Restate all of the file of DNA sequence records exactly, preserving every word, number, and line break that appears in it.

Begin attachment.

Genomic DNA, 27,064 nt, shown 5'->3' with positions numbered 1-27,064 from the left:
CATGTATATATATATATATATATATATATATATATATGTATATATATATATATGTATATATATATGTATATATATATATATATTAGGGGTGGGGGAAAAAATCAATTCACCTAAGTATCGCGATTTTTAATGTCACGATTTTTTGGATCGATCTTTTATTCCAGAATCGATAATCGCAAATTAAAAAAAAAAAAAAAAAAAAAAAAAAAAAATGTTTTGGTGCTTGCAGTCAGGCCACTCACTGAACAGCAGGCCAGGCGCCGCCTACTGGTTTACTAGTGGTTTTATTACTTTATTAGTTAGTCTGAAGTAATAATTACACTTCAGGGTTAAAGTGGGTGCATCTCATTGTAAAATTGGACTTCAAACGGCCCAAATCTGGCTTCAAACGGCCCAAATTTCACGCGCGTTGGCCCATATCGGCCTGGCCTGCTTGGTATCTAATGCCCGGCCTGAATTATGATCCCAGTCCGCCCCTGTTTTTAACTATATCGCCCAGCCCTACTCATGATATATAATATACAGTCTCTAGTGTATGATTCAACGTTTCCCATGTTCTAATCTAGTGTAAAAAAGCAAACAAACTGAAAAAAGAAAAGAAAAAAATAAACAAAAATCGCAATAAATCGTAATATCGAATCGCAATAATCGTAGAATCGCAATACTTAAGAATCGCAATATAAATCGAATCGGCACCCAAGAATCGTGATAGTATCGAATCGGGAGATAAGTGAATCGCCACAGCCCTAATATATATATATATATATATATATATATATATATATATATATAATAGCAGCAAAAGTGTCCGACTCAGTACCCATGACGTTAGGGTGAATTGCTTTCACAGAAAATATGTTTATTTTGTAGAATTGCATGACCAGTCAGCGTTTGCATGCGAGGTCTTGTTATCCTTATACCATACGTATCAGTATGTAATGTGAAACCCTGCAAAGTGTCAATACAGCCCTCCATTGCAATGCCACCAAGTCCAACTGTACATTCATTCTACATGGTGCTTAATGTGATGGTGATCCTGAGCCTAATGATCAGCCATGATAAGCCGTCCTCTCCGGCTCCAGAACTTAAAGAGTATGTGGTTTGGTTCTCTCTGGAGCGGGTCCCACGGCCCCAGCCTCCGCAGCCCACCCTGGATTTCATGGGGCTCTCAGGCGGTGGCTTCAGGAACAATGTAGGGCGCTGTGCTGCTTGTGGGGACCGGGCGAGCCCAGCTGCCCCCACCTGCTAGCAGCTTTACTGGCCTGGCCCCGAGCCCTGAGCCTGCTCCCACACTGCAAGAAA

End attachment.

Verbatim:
Genomic DNA, 27,064 nt, shown 5'->3' with positions numbered 1-27,064 from the left:
CATGTATATATATATATATATATATATATATATATATGTATATATATATATATGTATATATATATGTATATATATATATATATTAGGGGTGGGGGAAAAAATCAATTCACCTAAGTATCGCGATTTTTAATGTCACGATTTTTTGGATCGATCTTTTATTCCAGAATCGATAATCGCAAATTAAAAAAAAAAAAAAAAAAAAAAAAAAAAAATGTTTTGGTGCTTGCAGTCAGGCCACTCACTGAACAGCAGGCCAGGCGCCGCCTACTGGTTTACTAGTGGTTTTATTACTTTATTAGTTAGTCTGAAGTAATAATTACACTTCAGGGTTAAAGTGGGTGCATCTCATTGTAAAATTGGACTTCAAACGGCCCAAATCTGGCTTCAAACGGCCCAAATTTCACGCGCGTTGGCCCATATCGGCCTGGCCTGCTTGGTATCTAATGCCCGGCCTGAATTATGATCCCAGTCCGCCCCTGTTTTTAACTATATCGCCCAGCCCTACTCATGATATATAATATACAGTCTCTAGTGTATGATTCAACGTTTCCCATGTTCTAATCTAGTGTAAAAAAGCAAACAAACTGAAAAAAGAAAAGAAAAAAATAAACAAAAATCGCAATAAATCGTAATATCGAATCGCAATAATCGTAGAATCGCAATACTTAAGAATCGCAATATAAATCGAATCGGCACCCAAGAATCGTGATAGTATCGAATCGGGAGATAAGTGAATCGCCACAGCCCTAATATATATATATATATATATATATATATATATATATATATATAATAGCAGCAAAAGTGTCCGACTCAGTACCCATGACGTTAGGGTGAATTGCTTTCACAGAAAATATGTTTATTTTGTAGAATTGCATGACCAGTCAGCGTTTGCATGCGAGGTCTTGTTATCCTTATACCATACGTATCAGTATGTAATGTGAAACCCTGCAAAGTGTCAATACAGCCCTCCATTGCAATGCCACCAAGTCCAACTGTACATTCATTCTACATGGTGCTTAATGTGATGGTGATCCTGAGCCTAATGATCAGCCATGATAAGCCGTCCTCTCCGGCTCCAGAACTTAAAGAGTATGTGGTTTGGTTCTCTCTGGAGCGGGTCCCACGGCCCCAGCCTCCGCAGCCCACCCTGGATTTCATGGGGCTCTCAGGCGGTGGCTTCAGGAACAATGTAGGGCGCTGTGCTGCTTGTGGGGACCGGGCGAGCCCAGCTGCCCCCACCTGCTAGCAGCTTTACTGGCCTGGCCCCGAGCCCTGAGCCTGCTCCCACACTGCAAGAAA